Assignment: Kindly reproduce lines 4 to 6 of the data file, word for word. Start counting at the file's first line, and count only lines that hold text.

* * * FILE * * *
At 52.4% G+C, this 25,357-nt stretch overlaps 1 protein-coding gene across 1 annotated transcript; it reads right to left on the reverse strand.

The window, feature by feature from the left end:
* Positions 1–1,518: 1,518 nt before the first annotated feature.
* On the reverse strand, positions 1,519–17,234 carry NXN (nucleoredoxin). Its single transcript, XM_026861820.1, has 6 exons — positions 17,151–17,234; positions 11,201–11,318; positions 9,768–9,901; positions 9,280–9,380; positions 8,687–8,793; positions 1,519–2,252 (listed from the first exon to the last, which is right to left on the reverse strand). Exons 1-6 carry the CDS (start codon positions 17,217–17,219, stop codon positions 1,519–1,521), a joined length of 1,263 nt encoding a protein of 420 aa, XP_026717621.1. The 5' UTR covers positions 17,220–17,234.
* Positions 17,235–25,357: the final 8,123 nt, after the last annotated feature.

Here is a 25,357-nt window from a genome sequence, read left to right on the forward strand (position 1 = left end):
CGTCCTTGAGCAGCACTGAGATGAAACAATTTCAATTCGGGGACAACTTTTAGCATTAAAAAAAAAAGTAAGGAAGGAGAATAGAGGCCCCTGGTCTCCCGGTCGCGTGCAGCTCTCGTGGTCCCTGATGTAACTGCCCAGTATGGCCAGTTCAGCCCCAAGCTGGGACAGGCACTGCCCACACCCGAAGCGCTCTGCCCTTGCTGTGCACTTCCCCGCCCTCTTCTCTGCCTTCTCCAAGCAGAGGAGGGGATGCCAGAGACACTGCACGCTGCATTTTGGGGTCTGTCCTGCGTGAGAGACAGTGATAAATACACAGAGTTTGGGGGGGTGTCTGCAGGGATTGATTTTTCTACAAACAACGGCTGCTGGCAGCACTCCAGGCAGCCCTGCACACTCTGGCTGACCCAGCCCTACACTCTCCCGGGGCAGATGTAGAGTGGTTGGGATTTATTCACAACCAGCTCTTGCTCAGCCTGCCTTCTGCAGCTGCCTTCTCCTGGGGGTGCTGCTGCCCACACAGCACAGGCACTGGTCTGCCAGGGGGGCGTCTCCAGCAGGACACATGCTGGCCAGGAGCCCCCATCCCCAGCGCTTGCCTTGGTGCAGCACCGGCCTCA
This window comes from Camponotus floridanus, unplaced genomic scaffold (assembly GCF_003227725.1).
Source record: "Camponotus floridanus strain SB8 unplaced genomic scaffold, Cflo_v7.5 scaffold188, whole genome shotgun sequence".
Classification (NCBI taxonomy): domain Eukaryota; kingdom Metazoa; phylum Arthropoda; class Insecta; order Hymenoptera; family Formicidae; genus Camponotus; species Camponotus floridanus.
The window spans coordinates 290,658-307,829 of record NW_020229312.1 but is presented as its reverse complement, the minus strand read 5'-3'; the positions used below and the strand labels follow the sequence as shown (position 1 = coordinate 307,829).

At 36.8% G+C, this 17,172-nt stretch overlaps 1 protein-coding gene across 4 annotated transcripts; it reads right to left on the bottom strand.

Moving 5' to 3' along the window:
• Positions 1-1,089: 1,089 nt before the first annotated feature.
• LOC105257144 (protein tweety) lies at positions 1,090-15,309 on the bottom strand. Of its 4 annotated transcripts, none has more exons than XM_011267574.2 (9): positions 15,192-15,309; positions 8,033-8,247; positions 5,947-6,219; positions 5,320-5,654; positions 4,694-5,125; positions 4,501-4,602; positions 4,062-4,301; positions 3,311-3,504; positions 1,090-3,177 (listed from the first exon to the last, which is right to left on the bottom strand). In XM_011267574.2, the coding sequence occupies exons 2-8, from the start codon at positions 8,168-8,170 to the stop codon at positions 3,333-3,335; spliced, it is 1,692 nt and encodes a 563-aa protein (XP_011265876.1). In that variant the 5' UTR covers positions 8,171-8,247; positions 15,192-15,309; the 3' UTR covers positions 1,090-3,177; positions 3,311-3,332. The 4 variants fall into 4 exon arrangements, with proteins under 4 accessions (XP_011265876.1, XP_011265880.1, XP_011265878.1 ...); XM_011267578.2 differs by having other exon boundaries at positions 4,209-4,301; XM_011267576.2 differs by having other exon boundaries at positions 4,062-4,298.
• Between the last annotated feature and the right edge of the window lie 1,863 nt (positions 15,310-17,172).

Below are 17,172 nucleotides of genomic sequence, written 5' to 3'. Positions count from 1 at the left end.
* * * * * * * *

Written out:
* On the reverse strand, positions 1,519–17,234 carry NXN (nucleoredoxin). Its single transcript, XM_026861820.1, has 6 exons — positions 17,151–17,234; positions 11,201–11,318; positions 9,768–9,901; positions 9,280–9,380; positions 8,687–8,793; positions 1,519–2,252 (listed from the first exon to the last, which is right to left on the reverse strand). Exons 1-6 carry the CDS (start codon positions 17,217–17,219, stop codon positions 1,519–1,521), a joined length of 1,263 nt encoding a protein of 420 aa, XP_026717621.1. The 5' UTR covers positions 17,220–17,234.
* Positions 17,235–25,357: the final 8,123 nt, after the last annotated feature.

Here is a 25,357-nt window from a genome sequence, read left to right on the forward strand (position 1 = left end):